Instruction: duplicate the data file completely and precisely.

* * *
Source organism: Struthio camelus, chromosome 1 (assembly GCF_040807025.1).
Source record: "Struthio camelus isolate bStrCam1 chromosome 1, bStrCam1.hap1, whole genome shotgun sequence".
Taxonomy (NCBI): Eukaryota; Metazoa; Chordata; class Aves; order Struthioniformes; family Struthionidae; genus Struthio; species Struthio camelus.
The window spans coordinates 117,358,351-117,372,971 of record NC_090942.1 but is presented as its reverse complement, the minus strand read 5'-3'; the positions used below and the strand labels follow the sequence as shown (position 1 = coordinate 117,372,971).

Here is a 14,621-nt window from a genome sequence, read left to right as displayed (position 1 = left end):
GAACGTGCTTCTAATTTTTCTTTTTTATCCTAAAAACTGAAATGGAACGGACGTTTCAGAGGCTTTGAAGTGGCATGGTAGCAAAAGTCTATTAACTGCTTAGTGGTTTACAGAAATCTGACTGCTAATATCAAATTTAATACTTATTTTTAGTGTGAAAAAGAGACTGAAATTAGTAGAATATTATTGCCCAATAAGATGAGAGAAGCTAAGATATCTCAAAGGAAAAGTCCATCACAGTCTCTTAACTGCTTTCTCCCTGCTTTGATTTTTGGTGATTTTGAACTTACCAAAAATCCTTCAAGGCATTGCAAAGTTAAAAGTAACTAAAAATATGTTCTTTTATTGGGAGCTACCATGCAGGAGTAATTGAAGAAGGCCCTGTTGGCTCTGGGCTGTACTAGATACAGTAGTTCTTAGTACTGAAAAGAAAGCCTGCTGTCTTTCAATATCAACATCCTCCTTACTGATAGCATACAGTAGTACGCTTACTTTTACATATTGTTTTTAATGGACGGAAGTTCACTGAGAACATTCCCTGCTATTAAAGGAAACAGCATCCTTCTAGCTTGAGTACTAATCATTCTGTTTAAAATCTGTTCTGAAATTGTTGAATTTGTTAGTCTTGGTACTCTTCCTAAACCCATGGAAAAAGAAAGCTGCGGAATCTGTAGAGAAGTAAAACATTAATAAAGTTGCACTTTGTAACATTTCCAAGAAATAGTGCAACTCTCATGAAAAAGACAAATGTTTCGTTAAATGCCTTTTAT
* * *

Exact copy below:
Source organism: Struthio camelus, chromosome 1 (assembly GCF_040807025.1).
Source record: "Struthio camelus isolate bStrCam1 chromosome 1, bStrCam1.hap1, whole genome shotgun sequence".
Taxonomy (NCBI): Eukaryota; Metazoa; Chordata; class Aves; order Struthioniformes; family Struthionidae; genus Struthio; species Struthio camelus.
The window spans coordinates 117,358,351-117,372,971 of record NC_090942.1 but is presented as its reverse complement, the minus strand read 5'-3'; the positions used below and the strand labels follow the sequence as shown (position 1 = coordinate 117,372,971).

Here is a 14,621-nt window from a genome sequence, read left to right as displayed (position 1 = left end):
GAACGTGCTTCTAATTTTTCTTTTTTATCCTAAAAACTGAAATGGAACGGACGTTTCAGAGGCTTTGAAGTGGCATGGTAGCAAAAGTCTATTAACTGCTTAGTGGTTTACAGAAATCTGACTGCTAATATCAAATTTAATACTTATTTTTAGTGTGAAAAAGAGACTGAAATTAGTAGAATATTATTGCCCAATAAGATGAGAGAAGCTAAGATATCTCAAAGGAAAAGTCCATCACAGTCTCTTAACTGCTTTCTCCCTGCTTTGATTTTTGGTGATTTTGAACTTACCAAAAATCCTTCAAGGCATTGCAAAGTTAAAAGTAACTAAAAATATGTTCTTTTATTGGGAGCTACCATGCAGGAGTAATTGAAGAAGGCCCTGTTGGCTCTGGGCTGTACTAGATACAGTAGTTCTTAGTACTGAAAAGAAAGCCTGCTGTCTTTCAATATCAACATCCTCCTTACTGATAGCATACAGTAGTACGCTTACTTTTACATATTGTTTTTAATGGACGGAAGTTCACTGAGAACATTCCCTGCTATTAAAGGAAACAGCATCCTTCTAGCTTGAGTACTAATCATTCTGTTTAAAATCTGTTCTGAAATTGTTGAATTTGTTAGTCTTGGTACTCTTCCTAAACCCATGGAAAAAGAAAGCTGCGGAATCTGTAGAGAAGTAAAACATTAATAAAGTTGCACTTTGTAACATTTCCAAGAAATAGTGCAACTCTCATGAAAAAGACAAATGTTTCGTTAAATGCCTTTTAT